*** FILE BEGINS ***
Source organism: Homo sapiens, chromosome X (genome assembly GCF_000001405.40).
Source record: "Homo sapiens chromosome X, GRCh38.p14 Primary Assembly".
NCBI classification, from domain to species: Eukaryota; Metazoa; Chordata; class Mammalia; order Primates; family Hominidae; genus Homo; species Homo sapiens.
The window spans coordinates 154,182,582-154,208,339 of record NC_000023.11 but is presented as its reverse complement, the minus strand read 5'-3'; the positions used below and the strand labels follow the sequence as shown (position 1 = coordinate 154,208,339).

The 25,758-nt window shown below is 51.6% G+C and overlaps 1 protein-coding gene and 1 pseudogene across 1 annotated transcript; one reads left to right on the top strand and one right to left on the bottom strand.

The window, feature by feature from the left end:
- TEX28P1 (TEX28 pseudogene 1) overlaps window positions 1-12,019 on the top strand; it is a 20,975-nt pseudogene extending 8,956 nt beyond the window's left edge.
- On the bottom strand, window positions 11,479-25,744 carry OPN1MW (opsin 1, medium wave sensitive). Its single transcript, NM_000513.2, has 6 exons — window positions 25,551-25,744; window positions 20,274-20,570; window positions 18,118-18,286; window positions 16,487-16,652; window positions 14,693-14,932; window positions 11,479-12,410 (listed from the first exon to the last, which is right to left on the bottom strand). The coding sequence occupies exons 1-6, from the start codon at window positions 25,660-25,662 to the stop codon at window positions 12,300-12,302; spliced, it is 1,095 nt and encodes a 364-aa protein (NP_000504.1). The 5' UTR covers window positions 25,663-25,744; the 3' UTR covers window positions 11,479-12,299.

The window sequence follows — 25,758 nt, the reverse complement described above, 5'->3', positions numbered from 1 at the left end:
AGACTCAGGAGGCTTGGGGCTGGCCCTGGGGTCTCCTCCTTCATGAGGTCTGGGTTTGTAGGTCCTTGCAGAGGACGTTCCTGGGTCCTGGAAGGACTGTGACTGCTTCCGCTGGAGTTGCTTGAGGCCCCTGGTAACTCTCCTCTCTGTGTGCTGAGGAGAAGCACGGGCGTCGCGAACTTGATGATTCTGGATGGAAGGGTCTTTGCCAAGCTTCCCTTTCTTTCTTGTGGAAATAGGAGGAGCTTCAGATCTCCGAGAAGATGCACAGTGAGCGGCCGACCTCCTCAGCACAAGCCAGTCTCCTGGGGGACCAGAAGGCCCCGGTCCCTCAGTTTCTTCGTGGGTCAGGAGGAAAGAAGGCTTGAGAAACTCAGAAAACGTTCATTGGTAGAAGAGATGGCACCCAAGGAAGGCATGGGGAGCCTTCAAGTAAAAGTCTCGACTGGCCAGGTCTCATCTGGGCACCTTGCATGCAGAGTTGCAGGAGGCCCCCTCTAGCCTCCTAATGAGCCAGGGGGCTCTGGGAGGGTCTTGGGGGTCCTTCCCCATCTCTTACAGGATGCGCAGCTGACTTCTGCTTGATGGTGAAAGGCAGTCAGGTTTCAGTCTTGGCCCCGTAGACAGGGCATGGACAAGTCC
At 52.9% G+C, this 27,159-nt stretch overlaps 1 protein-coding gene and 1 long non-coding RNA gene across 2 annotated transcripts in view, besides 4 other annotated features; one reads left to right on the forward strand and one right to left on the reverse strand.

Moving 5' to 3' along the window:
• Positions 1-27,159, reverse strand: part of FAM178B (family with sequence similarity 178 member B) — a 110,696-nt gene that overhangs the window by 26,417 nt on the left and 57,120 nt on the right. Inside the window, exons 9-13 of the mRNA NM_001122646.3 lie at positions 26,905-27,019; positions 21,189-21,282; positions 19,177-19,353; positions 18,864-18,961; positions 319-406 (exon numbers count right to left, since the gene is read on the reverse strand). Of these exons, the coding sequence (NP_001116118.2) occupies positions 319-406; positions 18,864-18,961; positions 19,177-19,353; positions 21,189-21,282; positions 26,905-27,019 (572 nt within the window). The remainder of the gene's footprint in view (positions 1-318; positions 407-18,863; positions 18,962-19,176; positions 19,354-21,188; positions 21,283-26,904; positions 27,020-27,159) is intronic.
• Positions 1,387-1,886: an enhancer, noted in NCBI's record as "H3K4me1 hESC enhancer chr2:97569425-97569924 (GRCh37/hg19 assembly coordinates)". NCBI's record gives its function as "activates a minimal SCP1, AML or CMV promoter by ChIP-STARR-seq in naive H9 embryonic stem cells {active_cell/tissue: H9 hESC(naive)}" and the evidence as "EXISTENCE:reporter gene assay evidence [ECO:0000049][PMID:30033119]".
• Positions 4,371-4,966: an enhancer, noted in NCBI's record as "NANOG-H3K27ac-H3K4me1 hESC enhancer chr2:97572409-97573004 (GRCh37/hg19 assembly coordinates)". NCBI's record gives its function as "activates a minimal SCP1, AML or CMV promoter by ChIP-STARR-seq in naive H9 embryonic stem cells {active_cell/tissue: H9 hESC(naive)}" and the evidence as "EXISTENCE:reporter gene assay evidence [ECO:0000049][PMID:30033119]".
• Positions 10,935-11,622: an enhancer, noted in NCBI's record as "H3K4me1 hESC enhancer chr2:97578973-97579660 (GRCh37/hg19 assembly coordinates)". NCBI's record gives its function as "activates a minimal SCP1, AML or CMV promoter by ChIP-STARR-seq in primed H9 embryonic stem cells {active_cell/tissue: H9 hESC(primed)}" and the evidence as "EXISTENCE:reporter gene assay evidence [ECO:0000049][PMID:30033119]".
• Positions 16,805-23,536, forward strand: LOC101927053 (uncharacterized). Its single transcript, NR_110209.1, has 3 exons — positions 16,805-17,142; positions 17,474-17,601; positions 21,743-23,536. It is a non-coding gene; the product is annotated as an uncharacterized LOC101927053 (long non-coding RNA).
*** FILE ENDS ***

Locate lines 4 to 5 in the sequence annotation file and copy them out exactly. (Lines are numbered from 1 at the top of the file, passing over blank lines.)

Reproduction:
The window spans coordinates 154,182,582-154,208,339 of record NC_000023.11 but is presented as its reverse complement, the minus strand read 5'-3'; the positions used below and the strand labels follow the sequence as shown (position 1 = coordinate 154,208,339).

The 25,758-nt window shown below is 51.6% G+C and overlaps 1 protein-coding gene and 1 pseudogene across 1 annotated transcript; one reads left to right on the top strand and one right to left on the bottom strand.